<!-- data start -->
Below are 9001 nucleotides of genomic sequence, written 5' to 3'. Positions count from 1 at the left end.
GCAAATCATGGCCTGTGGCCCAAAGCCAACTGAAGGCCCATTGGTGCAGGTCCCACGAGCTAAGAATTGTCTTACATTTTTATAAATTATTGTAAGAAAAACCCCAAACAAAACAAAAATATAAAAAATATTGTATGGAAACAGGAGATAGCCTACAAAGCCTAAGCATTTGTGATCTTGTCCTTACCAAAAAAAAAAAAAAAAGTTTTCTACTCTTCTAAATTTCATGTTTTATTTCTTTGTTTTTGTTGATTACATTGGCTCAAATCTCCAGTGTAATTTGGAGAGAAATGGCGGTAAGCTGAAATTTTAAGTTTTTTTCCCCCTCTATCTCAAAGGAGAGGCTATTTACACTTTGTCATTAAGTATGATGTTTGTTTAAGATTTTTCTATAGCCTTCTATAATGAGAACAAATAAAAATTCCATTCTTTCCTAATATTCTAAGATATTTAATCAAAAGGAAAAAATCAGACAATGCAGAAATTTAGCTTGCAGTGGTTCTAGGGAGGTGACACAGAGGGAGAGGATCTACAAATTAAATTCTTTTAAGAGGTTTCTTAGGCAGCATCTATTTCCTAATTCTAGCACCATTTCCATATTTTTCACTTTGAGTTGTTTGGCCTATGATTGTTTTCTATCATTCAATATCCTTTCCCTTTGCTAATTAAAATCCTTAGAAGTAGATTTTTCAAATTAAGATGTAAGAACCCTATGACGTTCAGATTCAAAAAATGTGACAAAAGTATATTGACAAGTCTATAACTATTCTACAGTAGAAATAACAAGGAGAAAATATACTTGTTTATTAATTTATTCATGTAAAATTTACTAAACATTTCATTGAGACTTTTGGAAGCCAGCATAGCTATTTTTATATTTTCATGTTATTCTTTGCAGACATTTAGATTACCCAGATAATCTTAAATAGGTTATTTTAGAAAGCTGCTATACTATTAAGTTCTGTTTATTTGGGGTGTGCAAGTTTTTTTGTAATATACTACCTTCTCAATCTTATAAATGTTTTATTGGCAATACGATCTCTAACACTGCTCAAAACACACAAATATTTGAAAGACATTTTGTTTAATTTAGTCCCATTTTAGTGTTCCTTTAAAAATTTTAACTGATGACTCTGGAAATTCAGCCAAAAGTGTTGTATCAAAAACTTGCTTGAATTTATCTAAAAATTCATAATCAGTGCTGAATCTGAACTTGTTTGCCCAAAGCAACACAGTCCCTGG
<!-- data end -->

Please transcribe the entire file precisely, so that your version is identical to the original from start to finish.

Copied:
Below are 9001 nucleotides of genomic sequence, written 5' to 3'. Positions count from 1 at the left end.
GCAAATCATGGCCTGTGGCCCAAAGCCAACTGAAGGCCCATTGGTGCAGGTCCCACGAGCTAAGAATTGTCTTACATTTTTATAAATTATTGTAAGAAAAACCCCAAACAAAACAAAAATATAAAAAATATTGTATGGAAACAGGAGATAGCCTACAAAGCCTAAGCATTTGTGATCTTGTCCTTACCAAAAAAAAAAAAAAAAGTTTTCTACTCTTCTAAATTTCATGTTTTATTTCTTTGTTTTTGTTGATTACATTGGCTCAAATCTCCAGTGTAATTTGGAGAGAAATGGCGGTAAGCTGAAATTTTAAGTTTTTTTCCCCCTCTATCTCAAAGGAGAGGCTATTTACACTTTGTCATTAAGTATGATGTTTGTTTAAGATTTTTCTATAGCCTTCTATAATGAGAACAAATAAAAATTCCATTCTTTCCTAATATTCTAAGATATTTAATCAAAAGGAAAAAATCAGACAATGCAGAAATTTAGCTTGCAGTGGTTCTAGGGAGGTGACACAGAGGGAGAGGATCTACAAATTAAATTCTTTTAAGAGGTTTCTTAGGCAGCATCTATTTCCTAATTCTAGCACCATTTCCATATTTTTCACTTTGAGTTGTTTGGCCTATGATTGTTTTCTATCATTCAATATCCTTTCCCTTTGCTAATTAAAATCCTTAGAAGTAGATTTTTCAAATTAAGATGTAAGAACCCTATGACGTTCAGATTCAAAAAATGTGACAAAAGTATATTGACAAGTCTATAACTATTCTACAGTAGAAATAACAAGGAGAAAATATACTTGTTTATTAATTTATTCATGTAAAATTTACTAAACATTTCATTGAGACTTTTGGAAGCCAGCATAGCTATTTTTATATTTTCATGTTATTCTTTGCAGACATTTAGATTACCCAGATAATCTTAAATAGGTTATTTTAGAAAGCTGCTATACTATTAAGTTCTGTTTATTTGGGGTGTGCAAGTTTTTTTGTAATATACTACCTTCTCAATCTTATAAATGTTTTATTGGCAATACGATCTCTAACACTGCTCAAAACACACAAATATTTGAAAGACATTTTGTTTAATTTAGTCCCATTTTAGTGTTCCTTTAAAAATTTTAACTGATGACTCTGGAAATTCAGCCAAAAGTGTTGTATCAAAAACTTGCTTGAATTTATCTAAAAATTCATAATCAGTGCTGAATCTGAACTTGTTTGCCCAAAGCAACACAGTCCCTGG